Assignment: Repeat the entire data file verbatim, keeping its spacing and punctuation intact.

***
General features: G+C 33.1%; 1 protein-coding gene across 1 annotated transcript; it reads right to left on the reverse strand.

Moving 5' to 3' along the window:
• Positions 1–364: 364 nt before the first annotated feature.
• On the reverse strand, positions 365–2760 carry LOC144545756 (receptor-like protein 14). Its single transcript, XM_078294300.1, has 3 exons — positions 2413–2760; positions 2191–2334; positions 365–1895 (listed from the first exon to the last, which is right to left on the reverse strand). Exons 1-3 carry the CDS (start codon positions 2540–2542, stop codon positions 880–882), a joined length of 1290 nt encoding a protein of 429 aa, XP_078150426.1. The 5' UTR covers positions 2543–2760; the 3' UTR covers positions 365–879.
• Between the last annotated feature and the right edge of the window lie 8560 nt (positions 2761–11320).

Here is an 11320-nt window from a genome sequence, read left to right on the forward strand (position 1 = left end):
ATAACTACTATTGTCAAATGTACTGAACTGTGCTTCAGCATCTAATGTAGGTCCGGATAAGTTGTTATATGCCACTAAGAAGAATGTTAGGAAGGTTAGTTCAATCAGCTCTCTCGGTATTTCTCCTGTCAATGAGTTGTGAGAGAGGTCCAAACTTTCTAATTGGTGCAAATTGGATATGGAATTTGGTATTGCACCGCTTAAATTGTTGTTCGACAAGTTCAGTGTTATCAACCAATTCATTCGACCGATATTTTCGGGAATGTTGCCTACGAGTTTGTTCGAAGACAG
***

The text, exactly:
General features: G+C 33.1%; 1 protein-coding gene across 1 annotated transcript; it reads right to left on the reverse strand.

Moving 5' to 3' along the window:
• Positions 1–364: 364 nt before the first annotated feature.
• On the reverse strand, positions 365–2760 carry LOC144545756 (receptor-like protein 14). Its single transcript, XM_078294300.1, has 3 exons — positions 2413–2760; positions 2191–2334; positions 365–1895 (listed from the first exon to the last, which is right to left on the reverse strand). Exons 1-3 carry the CDS (start codon positions 2540–2542, stop codon positions 880–882), a joined length of 1290 nt encoding a protein of 429 aa, XP_078150426.1. The 5' UTR covers positions 2543–2760; the 3' UTR covers positions 365–879.
• Between the last annotated feature and the right edge of the window lie 8560 nt (positions 2761–11320).

Here is an 11320-nt window from a genome sequence, read left to right on the forward strand (position 1 = left end):
ATAACTACTATTGTCAAATGTACTGAACTGTGCTTCAGCATCTAATGTAGGTCCGGATAAGTTGTTATATGCCACTAAGAAGAATGTTAGGAAGGTTAGTTCAATCAGCTCTCTCGGTATTTCTCCTGTCAATGAGTTGTGAGAGAGGTCCAAACTTTCTAATTGGTGCAAATTGGATATGGAATTTGGTATTGCACCGCTTAAATTGTTGTTCGACAAGTTCAGTGTTATCAACCAATTCATTCGACCGATATTTTCGGGAATGTTGCCTACGAGTTTGTTCGAAGACAG